Scratching the Itch of Morality

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In the next chapter, Richard Dawkins undertakes the question of morality, seeking to ground that morality on the unshakeable foundation of evolution. What kind of foundation might that be? Well, let’s go down into the basement and have ourselves a little check.

But before getting to this important issue, Dawkins gives us some samples of the hate mail he and other atheists receive. In order to really engage with your religious adversaries, it is important to understand them, and quote representative spokesmen accurately and fairly. You really want to pick the most able adversaries so that no one can accuse you of cherry-picking your opponents. That is no doubt the principle behind Dawkins’ selection of fellow Oxfordian Alistair McGrath to represent the opposition. Just kidding.

“Satan worshiping scum . . . Please die and go to hell . . . I hope you get a painful disease like rectal cancer and die a slow painful death, so you can meet your God, SATAN . . . Hey dude this freedom from religion thing sux . . . So you fags and dykes take it easy and watch where you go cuz wheneer you least expect it god will get you . . . If you don’t like this country and what it was founded on & for, get the f*** out of it and go straight to hell . . . PS. F*** you, you communist whore . . . Get your black asses out of the U.S.A . . . You are without excuse. Creation is more than enough evidence of the LORD JESUS CHRIST’S omnipotent power (pp. 212-213).

Apparently Christian apologetics has three schools of thought: evidentialism, presuppositionalism, and scurrilous antinomian abuse.

Dawkins wants us to realize that religious believers think that belief in God is really, really important and essential and non-negotiable when it comes to grounding morality in something other than humanistic brain fog. But Dawkins is ready for us, and seeks to show us that we have a scientific (read, evolutionary) basis that accounts for our feelings of moral sentiments.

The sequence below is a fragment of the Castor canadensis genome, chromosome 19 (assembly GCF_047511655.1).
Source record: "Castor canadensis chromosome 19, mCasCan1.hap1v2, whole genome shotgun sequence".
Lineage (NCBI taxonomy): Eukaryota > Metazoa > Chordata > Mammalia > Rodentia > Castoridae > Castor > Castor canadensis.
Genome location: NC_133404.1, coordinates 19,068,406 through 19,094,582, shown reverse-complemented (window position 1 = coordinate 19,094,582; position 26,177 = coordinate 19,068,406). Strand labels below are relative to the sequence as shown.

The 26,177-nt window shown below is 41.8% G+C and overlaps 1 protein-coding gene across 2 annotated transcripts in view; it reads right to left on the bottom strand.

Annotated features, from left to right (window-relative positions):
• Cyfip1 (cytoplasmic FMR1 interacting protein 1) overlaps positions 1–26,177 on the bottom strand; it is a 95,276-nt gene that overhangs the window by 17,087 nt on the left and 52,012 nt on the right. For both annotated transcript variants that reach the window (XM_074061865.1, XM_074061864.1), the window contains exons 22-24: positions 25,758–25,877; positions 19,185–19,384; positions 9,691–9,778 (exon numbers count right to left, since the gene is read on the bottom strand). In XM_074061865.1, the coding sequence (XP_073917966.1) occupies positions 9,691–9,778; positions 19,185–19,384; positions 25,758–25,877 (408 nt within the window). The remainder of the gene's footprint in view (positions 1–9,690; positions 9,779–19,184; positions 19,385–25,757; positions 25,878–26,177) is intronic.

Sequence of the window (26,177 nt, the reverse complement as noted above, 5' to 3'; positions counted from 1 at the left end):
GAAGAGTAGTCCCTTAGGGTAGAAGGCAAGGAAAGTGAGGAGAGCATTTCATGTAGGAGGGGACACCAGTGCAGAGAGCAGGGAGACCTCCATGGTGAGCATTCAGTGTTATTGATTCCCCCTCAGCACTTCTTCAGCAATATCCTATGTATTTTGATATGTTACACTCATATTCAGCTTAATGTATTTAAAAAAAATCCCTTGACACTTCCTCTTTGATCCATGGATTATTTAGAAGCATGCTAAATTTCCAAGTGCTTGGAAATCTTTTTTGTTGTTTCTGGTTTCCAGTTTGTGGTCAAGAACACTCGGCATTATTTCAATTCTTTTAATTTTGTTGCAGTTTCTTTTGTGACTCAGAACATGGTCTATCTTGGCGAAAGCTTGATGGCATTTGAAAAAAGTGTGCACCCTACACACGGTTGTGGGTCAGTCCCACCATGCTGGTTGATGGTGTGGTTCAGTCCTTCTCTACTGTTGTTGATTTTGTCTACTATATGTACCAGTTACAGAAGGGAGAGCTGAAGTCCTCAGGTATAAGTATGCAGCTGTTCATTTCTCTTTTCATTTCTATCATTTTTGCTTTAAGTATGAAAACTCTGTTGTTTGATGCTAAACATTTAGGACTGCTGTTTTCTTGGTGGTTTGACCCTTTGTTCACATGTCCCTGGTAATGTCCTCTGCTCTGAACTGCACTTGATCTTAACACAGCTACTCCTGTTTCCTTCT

“We now have four good Darwinian reasons for individuals to be altruistic, generous or ‘moral’ towards each other. First, there is the special case of genetic kindship. Second, there is reciprocation: the repayment of favours given, and the giving of favours in ‘anticipation’ of payback. Following on from this there is, third, the Darwinian benefit of acquiring a reputation for generosity and kindness. And fourth, if Zahavi is right, there is the particular additional benefit of conspicuous generosity as a way of buying unfakeably authentic adverstising” (pp. 219-220).

Dawkins compares the altruistic urges we have to our sexual impulses. The fact that the original reasons for their formation may be missing now does not keep us from feeling them. He points out (obviously) that the sexual urges were programmed into us (back in our babooon-like stage) in order to further the propagation of childresn, or as the mother baboon might say affectionately, yard apes. He then points out that a modern couple can know that the woman is infertile (because she is on the pill, say) and yet this does not make the sexual desire go away (p. 221).

“I am suggesting that the same is true of the urge to kindness — to altruism, to generosity, to empathy, to pity. In ancestral times, we had the opportunity to be altruistic only towards close kin and potential reciprocators. Nowadays that restruction is no longer there, but the rule of thumb persists. Why would it not? It is just like sexual desire . . . Both are misfirings, Darwinian mistakes: blessed, previous mistakes” (p. 221).

In other words, back when we lived in villages, just down from the trees, the promotion of our own genetic offspring, the rules of reciprocity, reputation issues, and ways of showing dominance were all crucial to survival, and so natural selection favored them all. Today, it might be the case that none of these things apply to some anonymous resident of some big city, but that doesn’t keep him from feeling empathy when he sees a fitting object of compassion. Just as a man might lust after a woman he knows to be infertile, so another man might feel compassion toward someone with no connection to his genes at all.

So, okay, I follow all this. But this simply accounts for the existence of my moral sentiments. It gives me no reason at all to obey them. Just as a man might know that sexual desire was evolution’s way of propagating those critical and irreplaceable genes of his, and yet decide to live in a way that thwarts this intent (getting a vasectomy, for example), so another man might know that his feelings of compassion are, at the end of the day, just feelings. If he goes with them, fine, if not, equally fine. What authority does the genetic residue of ancient village life actually have? It may have explanatory power with regard to my moral feelings, but it can have no imperatival authority. If one man wants to go with his feelings, and show compassion and kindness, then why not? Scratch what itches. But if he doesn’t want to drift with his feelings, and wants to discipline himself contrary to the known evolutionary reasons for having the feelings, why shouldn’t he?